Integrating Death into the ‘Self’…

Despite my rational understanding that everyone dies sooner or later, as I was going through the process of completing my directive, I had a horrible sinking feeling in my stomach. I eat nutritiously. I exercise. I’ve never smoked. I don’t take any medication. I shouldn’t have to die. But to complete this document, I had to face the fact that we are all going to die; writing it down on paper verified it in black and white. It was a bit frightening, but I have a very matter of fact approach to life. I felt that by completing this document, I acknowledged that I was going to die. (Ida)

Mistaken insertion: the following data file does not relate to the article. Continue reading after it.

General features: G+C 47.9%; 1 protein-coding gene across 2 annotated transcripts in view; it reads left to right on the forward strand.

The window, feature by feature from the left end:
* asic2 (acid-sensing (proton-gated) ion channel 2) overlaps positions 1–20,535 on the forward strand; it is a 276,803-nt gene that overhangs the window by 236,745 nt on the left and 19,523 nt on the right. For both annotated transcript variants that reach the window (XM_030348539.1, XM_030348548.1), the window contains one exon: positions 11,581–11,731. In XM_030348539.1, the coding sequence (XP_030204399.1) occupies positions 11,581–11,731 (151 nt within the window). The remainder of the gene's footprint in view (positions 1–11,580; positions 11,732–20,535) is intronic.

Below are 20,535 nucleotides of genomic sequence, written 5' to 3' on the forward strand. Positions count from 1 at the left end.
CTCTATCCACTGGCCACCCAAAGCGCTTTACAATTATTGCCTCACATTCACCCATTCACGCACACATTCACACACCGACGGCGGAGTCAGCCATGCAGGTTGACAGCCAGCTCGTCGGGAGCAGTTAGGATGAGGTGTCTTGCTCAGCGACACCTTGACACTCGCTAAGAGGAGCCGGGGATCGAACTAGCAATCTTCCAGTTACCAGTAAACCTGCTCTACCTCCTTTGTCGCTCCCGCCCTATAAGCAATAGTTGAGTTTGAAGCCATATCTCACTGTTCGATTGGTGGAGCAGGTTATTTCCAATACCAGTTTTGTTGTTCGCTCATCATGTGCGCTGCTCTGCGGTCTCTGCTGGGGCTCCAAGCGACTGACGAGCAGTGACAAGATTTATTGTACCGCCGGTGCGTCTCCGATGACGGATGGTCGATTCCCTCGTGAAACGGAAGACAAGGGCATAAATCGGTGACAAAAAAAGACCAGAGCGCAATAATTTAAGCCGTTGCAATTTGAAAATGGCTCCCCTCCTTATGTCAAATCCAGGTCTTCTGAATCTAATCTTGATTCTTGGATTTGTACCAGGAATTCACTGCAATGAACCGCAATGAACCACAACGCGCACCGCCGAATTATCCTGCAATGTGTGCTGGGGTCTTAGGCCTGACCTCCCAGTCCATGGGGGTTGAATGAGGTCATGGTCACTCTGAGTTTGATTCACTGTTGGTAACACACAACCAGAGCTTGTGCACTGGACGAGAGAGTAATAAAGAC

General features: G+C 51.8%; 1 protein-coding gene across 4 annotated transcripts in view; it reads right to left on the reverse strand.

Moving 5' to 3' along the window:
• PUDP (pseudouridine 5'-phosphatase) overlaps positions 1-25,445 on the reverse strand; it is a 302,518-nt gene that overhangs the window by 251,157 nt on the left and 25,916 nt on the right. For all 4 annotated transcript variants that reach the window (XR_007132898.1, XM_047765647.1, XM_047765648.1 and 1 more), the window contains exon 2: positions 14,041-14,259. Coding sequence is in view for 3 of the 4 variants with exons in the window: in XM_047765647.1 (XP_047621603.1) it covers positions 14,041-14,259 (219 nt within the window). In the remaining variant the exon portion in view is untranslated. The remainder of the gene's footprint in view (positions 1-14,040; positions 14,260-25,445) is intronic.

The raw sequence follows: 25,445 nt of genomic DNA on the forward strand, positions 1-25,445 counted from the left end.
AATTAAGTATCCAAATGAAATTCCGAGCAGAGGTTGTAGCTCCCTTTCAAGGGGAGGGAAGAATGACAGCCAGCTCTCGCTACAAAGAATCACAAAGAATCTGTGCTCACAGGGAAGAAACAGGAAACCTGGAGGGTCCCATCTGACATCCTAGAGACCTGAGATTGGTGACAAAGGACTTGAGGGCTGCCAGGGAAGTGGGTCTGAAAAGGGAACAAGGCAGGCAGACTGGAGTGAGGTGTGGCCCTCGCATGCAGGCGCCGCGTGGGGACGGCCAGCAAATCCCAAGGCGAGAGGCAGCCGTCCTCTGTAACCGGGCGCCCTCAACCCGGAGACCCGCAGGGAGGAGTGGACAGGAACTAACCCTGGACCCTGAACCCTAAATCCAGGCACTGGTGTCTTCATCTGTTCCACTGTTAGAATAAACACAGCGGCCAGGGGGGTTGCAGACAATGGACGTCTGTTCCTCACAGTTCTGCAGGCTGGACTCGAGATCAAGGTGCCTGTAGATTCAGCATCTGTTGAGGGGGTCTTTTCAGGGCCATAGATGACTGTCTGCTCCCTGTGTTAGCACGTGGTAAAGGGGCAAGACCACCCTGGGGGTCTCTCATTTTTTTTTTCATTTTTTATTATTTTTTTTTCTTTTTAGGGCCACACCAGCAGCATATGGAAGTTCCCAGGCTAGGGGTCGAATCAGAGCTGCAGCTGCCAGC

Even in acknowledging or making room for the possibility of death, there is ongoing vacillation, a kind of questioning that repeatedly asks “Do I really have to die?” This, I understand. I have resisted answering this question, because on one level I know the answer is yes and I don’t want it to be. I am not alone in this struggle. Gadamer (1983/1996) tells us that “for every living person there is something incomprehensible in the fact that this human consciousness capable of anticipating the future will one day come to an end” (p. 63). How do I resolve this conflict between my rational mind and my emotional spirit?

I hope that I will be around for many more years–I still have a lot of things I want to do….[But] I’ve had a pretty good life and when my time comes I’m ready to join my wife on the other side. (Edmund)